Looking at the growth of the tight end in the UCF offense from the first year to the second offers a little context to go along with what Beckton’s talking about. The overall percentage boost of targets that went to tight ends was almost too small to be noteworthy — 16.7 percent in 2016 up to 18.4 percent in 2017 — but the average yards gained per target bumped up from 7.4 yards to 11.4. Jordan Akins is the big name here, as he went from 23 catches and 347 yards as a junior to 32 catches for 515 yards as a senior. 

Last season Stoll was at 11.7 yards a catch (third amongst the guys to average at least a target a game) and 6.6 yards a target. 

The expectation is quarterback Adrian Martinez’s passing numbers take a jump in Year 2. Maybe it looks like McKenzie Milton’s two-year improvement at UCF, when Milton went from 1,983 yards as a freshman to 4,037 the following season. Martinez threw the ball at roughly the same frequency in his first season as Milton did in his (31.5 attempts a game for Martinez, 33.6 for Milton) but was already a little more effective at generating explosive plays. He was 634 yards better despite throwing only 11 more times thanks to 12 more 20-plus yard throws and six more 30-plus yard throws. 

How much of that was Morgan? I guess we’ll find out. But the point being is if Martinez’s numbers go up to that extent, which guy outside of Wan’Dale Robinson is providing the biggest year-over-year improvement to get Martinez there? I think there’s a pretty good chance the answer here is Stoll. 

Let’s just play a hypothetical numbers game for a second. 

Spielman, who probably would have hit 1,000 last season as well if not for injury, can match Morgan’s production from a season ago. He’s the first option and he’s a good one. No surprises here. Some combination of Mike Williams, Jaron Woodyard and a non-Wan’Dale Robinson freshman makes up the 800ish Spielman produced last year (which I think is doable). Robinson gets to 500, which seems conservative but we still have no idea how he’s actually going to be used. The collection of running backs equals the 400ish yards they produced through the air last year (and we can count Miles Jones here). Everybody else produces 300 (the guys who didn’t average a target a game last season put up a combined 240 yards).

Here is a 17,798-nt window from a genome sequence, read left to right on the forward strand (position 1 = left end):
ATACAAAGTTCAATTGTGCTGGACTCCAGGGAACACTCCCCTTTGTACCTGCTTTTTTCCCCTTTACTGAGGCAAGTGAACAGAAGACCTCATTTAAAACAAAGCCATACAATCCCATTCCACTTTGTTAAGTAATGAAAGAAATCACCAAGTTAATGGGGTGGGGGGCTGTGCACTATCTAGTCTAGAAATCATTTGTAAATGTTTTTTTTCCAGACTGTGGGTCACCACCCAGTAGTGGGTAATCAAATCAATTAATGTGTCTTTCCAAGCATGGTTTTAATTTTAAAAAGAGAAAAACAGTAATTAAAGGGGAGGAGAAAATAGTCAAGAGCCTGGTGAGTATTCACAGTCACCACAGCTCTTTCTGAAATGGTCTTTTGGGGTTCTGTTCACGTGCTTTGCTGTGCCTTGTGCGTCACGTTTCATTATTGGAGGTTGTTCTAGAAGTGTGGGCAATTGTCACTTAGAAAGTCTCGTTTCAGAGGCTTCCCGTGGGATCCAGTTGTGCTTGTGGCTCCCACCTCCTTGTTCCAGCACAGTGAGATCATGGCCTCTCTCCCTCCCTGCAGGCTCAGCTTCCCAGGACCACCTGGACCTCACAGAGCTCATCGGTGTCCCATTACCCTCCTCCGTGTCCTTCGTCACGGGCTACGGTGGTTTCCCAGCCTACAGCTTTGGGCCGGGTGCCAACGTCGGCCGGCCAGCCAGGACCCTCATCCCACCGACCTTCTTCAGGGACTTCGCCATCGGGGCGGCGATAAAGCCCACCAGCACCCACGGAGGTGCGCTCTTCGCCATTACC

That puts us at 3,000 yards passing with the only aggressive estimate being the 800 produced by Williams, Woodyard and Player No. 3. Where exactly do you expect Martinez to fall? Around 3,500? That’s where I’m at, which means Stoll is hitting 500, which absolutely feels in play. He might be able to get to 600. Can he consistently beat linebackers in coverage and draw safety help over the middle? Can he force defenses to put a corner on him often enough to change a defensive gameplan? Doing so would certainly make it easier for others to hit their marks. 

Stoll might have one of the higher ceilings of any offensive player given the physical tools, experience and starting role, but he also only had 245 yards last season so projecting a major improvement might read a little too optimistic. 

He’s one of the most interesting Huskers in 2019. And that’s only partly because of the hair.